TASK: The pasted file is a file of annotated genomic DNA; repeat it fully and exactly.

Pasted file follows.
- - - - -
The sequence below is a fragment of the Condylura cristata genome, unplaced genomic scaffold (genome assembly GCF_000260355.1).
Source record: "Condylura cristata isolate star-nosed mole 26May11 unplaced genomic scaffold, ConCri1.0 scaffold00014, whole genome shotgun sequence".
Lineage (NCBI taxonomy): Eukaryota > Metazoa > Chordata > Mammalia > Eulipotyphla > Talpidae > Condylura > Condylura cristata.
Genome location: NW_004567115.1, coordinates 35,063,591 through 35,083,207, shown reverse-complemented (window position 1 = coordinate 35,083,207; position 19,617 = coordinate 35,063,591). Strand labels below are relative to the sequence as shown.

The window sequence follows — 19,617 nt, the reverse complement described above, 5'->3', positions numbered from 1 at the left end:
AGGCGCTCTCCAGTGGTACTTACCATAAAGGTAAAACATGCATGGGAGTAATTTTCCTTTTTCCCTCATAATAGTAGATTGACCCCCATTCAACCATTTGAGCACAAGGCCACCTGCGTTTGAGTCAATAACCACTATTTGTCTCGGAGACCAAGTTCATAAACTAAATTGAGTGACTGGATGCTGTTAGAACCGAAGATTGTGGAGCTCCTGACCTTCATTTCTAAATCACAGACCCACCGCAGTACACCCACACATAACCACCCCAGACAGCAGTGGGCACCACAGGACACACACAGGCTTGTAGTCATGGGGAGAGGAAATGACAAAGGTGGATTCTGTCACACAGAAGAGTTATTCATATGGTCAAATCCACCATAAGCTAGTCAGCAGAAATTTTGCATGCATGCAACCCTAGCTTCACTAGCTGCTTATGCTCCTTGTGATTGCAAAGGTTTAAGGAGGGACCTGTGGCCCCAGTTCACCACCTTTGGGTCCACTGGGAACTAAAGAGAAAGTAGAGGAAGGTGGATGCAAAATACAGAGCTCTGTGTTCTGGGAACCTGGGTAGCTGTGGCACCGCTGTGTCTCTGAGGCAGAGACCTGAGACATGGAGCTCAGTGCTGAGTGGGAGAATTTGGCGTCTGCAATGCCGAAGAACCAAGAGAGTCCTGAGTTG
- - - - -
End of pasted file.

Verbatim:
The sequence below is a fragment of the Condylura cristata genome, unplaced genomic scaffold (genome assembly GCF_000260355.1).
Source record: "Condylura cristata isolate star-nosed mole 26May11 unplaced genomic scaffold, ConCri1.0 scaffold00014, whole genome shotgun sequence".
Lineage (NCBI taxonomy): Eukaryota > Metazoa > Chordata > Mammalia > Eulipotyphla > Talpidae > Condylura > Condylura cristata.
Genome location: NW_004567115.1, coordinates 35,063,591 through 35,083,207, shown reverse-complemented (window position 1 = coordinate 35,083,207; position 19,617 = coordinate 35,063,591). Strand labels below are relative to the sequence as shown.

The window sequence follows — 19,617 nt, the reverse complement described above, 5'->3', positions numbered from 1 at the left end:
AGGCGCTCTCCAGTGGTACTTACCATAAAGGTAAAACATGCATGGGAGTAATTTTCCTTTTTCCCTCATAATAGTAGATTGACCCCCATTCAACCATTTGAGCACAAGGCCACCTGCGTTTGAGTCAATAACCACTATTTGTCTCGGAGACCAAGTTCATAAACTAAATTGAGTGACTGGATGCTGTTAGAACCGAAGATTGTGGAGCTCCTGACCTTCATTTCTAAATCACAGACCCACCGCAGTACACCCACACATAACCACCCCAGACAGCAGTGGGCACCACAGGACACACACAGGCTTGTAGTCATGGGGAGAGGAAATGACAAAGGTGGATTCTGTCACACAGAAGAGTTATTCATATGGTCAAATCCACCATAAGCTAGTCAGCAGAAATTTTGCATGCATGCAACCCTAGCTTCACTAGCTGCTTATGCTCCTTGTGATTGCAAAGGTTTAAGGAGGGACCTGTGGCCCCAGTTCACCACCTTTGGGTCCACTGGGAACTAAAGAGAAAGTAGAGGAAGGTGGATGCAAAATACAGAGCTCTGTGTTCTGGGAACCTGGGTAGCTGTGGCACCGCTGTGTCTCTGAGGCAGAGACCTGAGACATGGAGCTCAGTGCTGAGTGGGAGAATTTGGCGTCTGCAATGCCGAAGAACCAAGAGAGTCCTGAGTTG